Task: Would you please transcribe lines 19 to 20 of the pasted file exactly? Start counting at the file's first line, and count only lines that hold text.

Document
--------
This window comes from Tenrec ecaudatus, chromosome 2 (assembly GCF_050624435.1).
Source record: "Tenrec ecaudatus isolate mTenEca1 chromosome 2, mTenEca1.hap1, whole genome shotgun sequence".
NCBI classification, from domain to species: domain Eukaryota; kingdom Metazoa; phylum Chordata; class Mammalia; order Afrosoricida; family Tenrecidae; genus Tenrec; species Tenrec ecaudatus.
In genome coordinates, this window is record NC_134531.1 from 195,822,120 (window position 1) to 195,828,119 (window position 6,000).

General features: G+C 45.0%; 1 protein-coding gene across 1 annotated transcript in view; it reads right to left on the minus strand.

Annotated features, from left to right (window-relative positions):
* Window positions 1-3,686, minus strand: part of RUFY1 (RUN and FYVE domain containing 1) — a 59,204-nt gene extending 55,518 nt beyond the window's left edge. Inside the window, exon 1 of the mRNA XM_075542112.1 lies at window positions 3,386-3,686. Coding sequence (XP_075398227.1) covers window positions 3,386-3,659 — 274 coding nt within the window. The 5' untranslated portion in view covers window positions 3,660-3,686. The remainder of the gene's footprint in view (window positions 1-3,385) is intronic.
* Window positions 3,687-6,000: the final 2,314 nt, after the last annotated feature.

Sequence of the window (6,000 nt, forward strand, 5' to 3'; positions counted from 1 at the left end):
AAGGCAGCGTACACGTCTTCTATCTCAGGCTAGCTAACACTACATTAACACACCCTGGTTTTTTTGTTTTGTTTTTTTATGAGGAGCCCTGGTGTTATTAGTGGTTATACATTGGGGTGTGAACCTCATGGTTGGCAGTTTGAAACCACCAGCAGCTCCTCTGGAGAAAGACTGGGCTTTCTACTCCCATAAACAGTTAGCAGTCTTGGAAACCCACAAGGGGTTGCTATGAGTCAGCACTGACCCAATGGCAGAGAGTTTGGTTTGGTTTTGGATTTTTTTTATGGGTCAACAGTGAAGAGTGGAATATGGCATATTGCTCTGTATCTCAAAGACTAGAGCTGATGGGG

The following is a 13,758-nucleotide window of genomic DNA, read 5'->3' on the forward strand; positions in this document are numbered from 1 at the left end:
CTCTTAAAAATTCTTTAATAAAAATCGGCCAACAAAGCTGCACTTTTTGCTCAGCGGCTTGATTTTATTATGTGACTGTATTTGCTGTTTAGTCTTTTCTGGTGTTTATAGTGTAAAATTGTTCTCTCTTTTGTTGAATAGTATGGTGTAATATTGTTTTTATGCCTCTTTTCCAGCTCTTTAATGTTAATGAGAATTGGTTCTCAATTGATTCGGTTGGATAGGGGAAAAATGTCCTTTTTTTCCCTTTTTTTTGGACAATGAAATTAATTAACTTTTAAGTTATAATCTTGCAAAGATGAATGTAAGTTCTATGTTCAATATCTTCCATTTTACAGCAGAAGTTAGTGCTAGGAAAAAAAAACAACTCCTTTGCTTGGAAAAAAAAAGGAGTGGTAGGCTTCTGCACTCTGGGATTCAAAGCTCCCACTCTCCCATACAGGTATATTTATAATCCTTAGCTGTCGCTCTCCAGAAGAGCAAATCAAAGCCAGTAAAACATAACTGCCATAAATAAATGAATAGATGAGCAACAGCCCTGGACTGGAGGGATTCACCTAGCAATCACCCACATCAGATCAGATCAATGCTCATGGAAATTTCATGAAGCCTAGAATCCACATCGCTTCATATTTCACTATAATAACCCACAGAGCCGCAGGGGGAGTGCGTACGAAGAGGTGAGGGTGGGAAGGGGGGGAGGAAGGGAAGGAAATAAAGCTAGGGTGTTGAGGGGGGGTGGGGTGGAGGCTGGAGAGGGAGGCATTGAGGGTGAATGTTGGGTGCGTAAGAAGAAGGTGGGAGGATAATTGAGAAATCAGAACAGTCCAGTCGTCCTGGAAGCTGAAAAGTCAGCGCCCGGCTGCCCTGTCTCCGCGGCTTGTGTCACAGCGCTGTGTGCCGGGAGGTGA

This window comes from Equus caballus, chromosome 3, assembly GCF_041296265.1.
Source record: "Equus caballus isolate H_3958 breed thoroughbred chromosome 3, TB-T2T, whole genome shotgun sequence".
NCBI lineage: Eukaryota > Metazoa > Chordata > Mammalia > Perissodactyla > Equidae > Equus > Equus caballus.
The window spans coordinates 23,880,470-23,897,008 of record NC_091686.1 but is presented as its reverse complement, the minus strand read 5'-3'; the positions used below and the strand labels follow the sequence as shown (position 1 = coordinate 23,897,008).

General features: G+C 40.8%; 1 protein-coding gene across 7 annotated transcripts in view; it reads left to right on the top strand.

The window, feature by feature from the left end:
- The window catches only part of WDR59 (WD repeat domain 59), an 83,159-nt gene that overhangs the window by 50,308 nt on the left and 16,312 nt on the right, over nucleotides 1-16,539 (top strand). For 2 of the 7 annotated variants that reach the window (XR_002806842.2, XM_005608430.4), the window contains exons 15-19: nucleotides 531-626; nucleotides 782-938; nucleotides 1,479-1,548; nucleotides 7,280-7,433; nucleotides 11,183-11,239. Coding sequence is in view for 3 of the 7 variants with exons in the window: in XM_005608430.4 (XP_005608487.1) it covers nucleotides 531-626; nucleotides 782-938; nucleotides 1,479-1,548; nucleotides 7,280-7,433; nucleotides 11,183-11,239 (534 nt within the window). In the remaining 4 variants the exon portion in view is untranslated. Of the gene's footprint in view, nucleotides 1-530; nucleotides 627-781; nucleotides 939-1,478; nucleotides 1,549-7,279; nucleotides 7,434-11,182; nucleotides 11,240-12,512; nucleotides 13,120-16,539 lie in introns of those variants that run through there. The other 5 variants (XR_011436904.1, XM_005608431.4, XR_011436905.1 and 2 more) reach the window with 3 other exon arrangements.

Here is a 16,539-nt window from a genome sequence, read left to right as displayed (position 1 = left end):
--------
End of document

- The window catches only part of WDR59 (WD repeat domain 59), an 83,159-nt gene that overhangs the window by 50,308 nt on the left and 16,312 nt on the right, over nucleotides 1-16,539 (top strand). For 2 of the 7 annotated variants that reach the window (XR_002806842.2, XM_005608430.4), the window contains exons 15-19: nucleotides 531-626; nucleotides 782-938; nucleotides 1,479-1,548; nucleotides 7,280-7,433; nucleotides 11,183-11,239. Coding sequence is in view for 3 of the 7 variants with exons in the window: in XM_005608430.4 (XP_005608487.1) it covers nucleotides 531-626; nucleotides 782-938; nucleotides 1,479-1,548; nucleotides 7,280-7,433; nucleotides 11,183-11,239 (534 nt within the window). In the remaining 4 variants the exon portion in view is untranslated. Of the gene's footprint in view, nucleotides 1-530; nucleotides 627-781; nucleotides 939-1,478; nucleotides 1,549-7,279; nucleotides 7,434-11,182; nucleotides 11,240-12,512; nucleotides 13,120-16,539 lie in introns of those variants that run through there. The other 5 variants (XR_011436904.1, XM_005608431.4, XR_011436905.1 and 2 more) reach the window with 3 other exon arrangements.

Here is a 16,539-nt window from a genome sequence, read left to right as displayed (position 1 = left end):